China’s Zero-Covid Policy Is Here To Stay For Now

HOPES THAT CHINA’S zero-Covid policy is about to be lifted remain just that, hopes. China will continue to adhere to the policy — ‘unswervingly’ was the word used by health officials at a briefing today.

Hu Xiang, from the National Health Commission’s disease prevention and control bureau, said:

Previous practices have proved that our prevention and control plans and a series of strategic measures are completely correct…The policies are also the most economical and effective.

The second sentence strikes this Bystander as the more salient. The economic cost of putting cities and factories under prolonged lockdowns had been advanced as the reason that Xi Jinping would ease the stringent restrictions he has imposed since the get-go to control the pandemic.

That may have temporarily boosted the share prices of Chinese equities, much in need of a lift, but ignored that politics and Party survival trump economics in Xi’s China, and the continuing under-vaccination of the population and the relative inefficiency of the vaccine that has been given.

Beijing has made much of how few of its citizens have died from Covid-19 (less than 29,000 deaths is the official number) compared to the rest of the world (more than 1 million in the United States, for example). It has paraded such numbers as a sign of the Party’s care for the people and the superiority of China’s governance over other systems. It will not readily give up that narrative.

China has administered 3.5 billion doses of vaccine. However, swathes of vulnerable elderly remain un- or under-vaccinated, and millions of all ages are at risk from the new variants against which indigenous vaccines are not particularly effective.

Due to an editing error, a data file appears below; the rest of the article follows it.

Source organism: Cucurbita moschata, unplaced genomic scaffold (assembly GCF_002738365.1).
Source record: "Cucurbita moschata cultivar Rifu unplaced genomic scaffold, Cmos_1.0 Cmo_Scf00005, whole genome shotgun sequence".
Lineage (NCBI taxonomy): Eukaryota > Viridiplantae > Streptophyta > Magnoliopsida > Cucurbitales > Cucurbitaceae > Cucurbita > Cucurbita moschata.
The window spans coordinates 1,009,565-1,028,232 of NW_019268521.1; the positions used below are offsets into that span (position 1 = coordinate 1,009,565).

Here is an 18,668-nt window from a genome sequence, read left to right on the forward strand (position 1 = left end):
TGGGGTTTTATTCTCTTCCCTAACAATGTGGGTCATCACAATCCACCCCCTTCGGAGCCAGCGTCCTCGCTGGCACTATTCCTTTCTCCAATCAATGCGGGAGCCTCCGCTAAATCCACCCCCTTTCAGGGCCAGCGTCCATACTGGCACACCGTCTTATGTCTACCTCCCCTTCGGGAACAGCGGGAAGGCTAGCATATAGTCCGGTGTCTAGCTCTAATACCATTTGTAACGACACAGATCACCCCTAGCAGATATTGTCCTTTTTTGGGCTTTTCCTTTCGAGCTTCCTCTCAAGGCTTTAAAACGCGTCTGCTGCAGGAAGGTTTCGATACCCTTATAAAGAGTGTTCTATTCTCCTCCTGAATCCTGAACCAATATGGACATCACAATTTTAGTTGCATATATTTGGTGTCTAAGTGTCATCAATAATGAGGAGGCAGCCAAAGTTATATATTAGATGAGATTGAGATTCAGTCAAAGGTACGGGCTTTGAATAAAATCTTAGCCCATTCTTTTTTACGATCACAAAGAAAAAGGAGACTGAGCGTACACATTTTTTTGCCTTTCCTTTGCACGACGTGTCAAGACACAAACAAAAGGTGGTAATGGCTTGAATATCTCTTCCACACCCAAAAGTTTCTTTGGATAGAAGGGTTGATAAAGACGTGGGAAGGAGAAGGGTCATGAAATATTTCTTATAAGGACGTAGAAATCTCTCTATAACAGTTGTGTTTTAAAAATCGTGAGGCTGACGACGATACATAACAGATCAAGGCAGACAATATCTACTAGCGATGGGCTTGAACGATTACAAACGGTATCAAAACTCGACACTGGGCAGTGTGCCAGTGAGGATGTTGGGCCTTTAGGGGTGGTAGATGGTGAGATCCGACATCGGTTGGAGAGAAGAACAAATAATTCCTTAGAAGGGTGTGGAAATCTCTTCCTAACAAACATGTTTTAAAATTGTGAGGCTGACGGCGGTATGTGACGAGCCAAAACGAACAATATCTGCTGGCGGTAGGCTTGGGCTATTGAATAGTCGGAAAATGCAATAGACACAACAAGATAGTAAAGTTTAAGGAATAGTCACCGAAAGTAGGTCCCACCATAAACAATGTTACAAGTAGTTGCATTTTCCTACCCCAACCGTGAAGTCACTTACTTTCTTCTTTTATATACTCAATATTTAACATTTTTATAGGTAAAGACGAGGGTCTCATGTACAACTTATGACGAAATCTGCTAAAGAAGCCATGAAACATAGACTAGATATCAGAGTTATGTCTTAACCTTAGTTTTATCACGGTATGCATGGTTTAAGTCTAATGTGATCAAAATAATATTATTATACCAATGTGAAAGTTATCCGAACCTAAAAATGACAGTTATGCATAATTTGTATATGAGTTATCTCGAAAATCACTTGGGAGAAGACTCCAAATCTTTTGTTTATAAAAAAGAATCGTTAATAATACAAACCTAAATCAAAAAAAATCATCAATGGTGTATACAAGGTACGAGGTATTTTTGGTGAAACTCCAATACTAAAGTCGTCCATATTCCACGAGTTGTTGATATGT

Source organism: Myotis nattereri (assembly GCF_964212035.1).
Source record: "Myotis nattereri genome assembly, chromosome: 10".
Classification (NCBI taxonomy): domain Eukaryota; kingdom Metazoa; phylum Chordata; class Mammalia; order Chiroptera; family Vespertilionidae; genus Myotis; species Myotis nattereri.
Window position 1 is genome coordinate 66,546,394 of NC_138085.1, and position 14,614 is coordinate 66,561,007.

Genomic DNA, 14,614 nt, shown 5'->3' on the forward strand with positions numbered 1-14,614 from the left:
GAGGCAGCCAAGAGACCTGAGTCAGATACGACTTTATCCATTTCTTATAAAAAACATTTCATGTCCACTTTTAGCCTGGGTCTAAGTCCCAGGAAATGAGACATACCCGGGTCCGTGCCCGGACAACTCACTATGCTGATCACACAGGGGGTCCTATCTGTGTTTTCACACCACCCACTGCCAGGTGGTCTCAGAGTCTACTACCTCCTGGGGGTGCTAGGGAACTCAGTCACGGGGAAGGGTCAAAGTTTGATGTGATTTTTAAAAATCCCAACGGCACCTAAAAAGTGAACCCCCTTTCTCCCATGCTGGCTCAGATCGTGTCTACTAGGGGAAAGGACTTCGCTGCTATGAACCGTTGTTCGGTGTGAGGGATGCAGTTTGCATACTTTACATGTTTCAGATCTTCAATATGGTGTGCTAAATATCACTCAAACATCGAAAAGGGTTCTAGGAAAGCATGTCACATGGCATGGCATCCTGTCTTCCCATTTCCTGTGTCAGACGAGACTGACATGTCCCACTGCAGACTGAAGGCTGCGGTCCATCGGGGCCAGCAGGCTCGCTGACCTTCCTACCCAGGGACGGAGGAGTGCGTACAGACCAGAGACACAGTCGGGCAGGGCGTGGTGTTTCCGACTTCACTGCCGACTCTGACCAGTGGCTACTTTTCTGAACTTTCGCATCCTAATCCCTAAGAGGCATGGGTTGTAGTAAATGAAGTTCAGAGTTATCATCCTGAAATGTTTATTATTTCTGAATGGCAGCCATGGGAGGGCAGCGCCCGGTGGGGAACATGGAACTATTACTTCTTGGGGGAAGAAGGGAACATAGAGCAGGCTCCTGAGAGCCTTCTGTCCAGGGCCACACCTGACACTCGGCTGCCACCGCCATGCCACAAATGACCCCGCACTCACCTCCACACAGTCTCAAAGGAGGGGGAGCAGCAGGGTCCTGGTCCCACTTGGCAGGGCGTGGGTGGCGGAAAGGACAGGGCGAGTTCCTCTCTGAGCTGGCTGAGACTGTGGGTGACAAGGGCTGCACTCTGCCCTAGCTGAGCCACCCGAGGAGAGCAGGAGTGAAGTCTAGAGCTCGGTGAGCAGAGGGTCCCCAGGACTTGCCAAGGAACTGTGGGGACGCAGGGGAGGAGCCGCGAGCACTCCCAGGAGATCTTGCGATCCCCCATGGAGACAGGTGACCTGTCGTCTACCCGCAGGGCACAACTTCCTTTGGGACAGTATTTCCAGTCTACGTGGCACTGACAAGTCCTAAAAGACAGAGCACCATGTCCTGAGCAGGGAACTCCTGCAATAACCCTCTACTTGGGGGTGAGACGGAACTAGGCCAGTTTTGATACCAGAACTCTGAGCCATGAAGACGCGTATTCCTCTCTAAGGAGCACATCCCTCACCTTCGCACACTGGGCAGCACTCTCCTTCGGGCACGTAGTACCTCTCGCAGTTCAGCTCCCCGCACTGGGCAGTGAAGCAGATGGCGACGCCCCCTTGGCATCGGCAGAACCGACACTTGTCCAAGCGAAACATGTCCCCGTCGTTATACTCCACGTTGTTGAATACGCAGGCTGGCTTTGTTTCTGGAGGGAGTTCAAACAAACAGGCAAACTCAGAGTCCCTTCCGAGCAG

Lifting zero Covid would raise the likelihood of hundreds of thousands, perhaps millions of deaths, a politically unacceptable risk to the leadership. The fragility of public health services, especially in third-tier cities would also be exposed again.

A further concern is that lockdown fatigue among the public may turn into something more threatening than displays of angry frustration, which are widespread.

The approval for the German vaccine BioNTech to be given to ex-pats, announced after German Chancellor Olaf Sholz’s visit, may be a sign that Beijing’s resistance to foreign vaccines is waning and that large-scale imports that would provide widespread protection for the general population may be coming.

However, it would still likely not be until next spring at the earliest that vaccination levels would be at levels that would allow more leeway in keeping more of daily life going when new infection outbreaks are detected.

In the meantime, there will likely be small, cautious steps in the direction of more flexibility in zero-Covid implementation. It has already been announced that more international flights will be allowed, although that will have a de minimus impact on domestic lockdowns as quarantine restrictions will still apply.

Local authorities will also be pressed by Beijing not to be overzealous in their imposition of zero-Covid measures when local outbreaks occur. However, local officials know that in the Xi era, careers are not damaged by erring on the side of caution when it comes to implementing the leader’s flagship policies.

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One response to “China’s Zero-Covid Policy Is Here To Stay For Now

  1. Pingback: Covid Outbreaks Across China Stress Zero-Covid Policy | China Bystander

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